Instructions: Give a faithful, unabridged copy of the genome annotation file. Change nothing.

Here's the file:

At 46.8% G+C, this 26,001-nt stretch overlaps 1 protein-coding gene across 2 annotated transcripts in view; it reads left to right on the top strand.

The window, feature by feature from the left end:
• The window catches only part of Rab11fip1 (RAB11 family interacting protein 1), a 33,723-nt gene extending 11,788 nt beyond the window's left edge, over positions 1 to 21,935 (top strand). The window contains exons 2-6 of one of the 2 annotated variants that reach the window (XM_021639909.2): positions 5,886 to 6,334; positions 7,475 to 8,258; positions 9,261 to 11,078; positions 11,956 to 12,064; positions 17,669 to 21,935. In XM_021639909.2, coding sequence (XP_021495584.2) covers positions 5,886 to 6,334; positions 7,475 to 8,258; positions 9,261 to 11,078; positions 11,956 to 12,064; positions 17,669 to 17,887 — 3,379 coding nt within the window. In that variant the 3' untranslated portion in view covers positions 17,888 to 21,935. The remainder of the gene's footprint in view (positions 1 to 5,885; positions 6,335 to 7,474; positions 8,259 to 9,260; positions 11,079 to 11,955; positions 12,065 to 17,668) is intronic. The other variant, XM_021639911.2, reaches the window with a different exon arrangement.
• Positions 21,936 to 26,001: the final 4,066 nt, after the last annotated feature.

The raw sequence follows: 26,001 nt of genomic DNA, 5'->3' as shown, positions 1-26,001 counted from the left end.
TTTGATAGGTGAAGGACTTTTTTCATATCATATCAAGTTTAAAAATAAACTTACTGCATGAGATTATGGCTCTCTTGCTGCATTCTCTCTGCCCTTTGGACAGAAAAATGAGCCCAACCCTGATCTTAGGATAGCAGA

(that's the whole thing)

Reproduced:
At 46.8% G+C, this 26,001-nt stretch overlaps 1 protein-coding gene across 2 annotated transcripts in view; it reads left to right on the top strand.

The window, feature by feature from the left end:
• The window catches only part of Rab11fip1 (RAB11 family interacting protein 1), a 33,723-nt gene extending 11,788 nt beyond the window's left edge, over positions 1 to 21,935 (top strand). The window contains exons 2-6 of one of the 2 annotated variants that reach the window (XM_021639909.2): positions 5,886 to 6,334; positions 7,475 to 8,258; positions 9,261 to 11,078; positions 11,956 to 12,064; positions 17,669 to 21,935. In XM_021639909.2, coding sequence (XP_021495584.2) covers positions 5,886 to 6,334; positions 7,475 to 8,258; positions 9,261 to 11,078; positions 11,956 to 12,064; positions 17,669 to 17,887 — 3,379 coding nt within the window. In that variant the 3' untranslated portion in view covers positions 17,888 to 21,935. The remainder of the gene's footprint in view (positions 1 to 5,885; positions 6,335 to 7,474; positions 8,259 to 9,260; positions 11,079 to 11,955; positions 12,065 to 17,668) is intronic. The other variant, XM_021639911.2, reaches the window with a different exon arrangement.
• Positions 21,936 to 26,001: the final 4,066 nt, after the last annotated feature.

The raw sequence follows: 26,001 nt of genomic DNA, 5'->3' as shown, positions 1-26,001 counted from the left end.
TTTGATAGGTGAAGGACTTTTTTCATATCATATCAAGTTTAAAAATAAACTTACTGCATGAGATTATGGCTCTCTTGCTGCATTCTCTCTGCCCTTTGGACAGAAAAATGAGCCCAACCCTGATCTTAGGATAGCAGA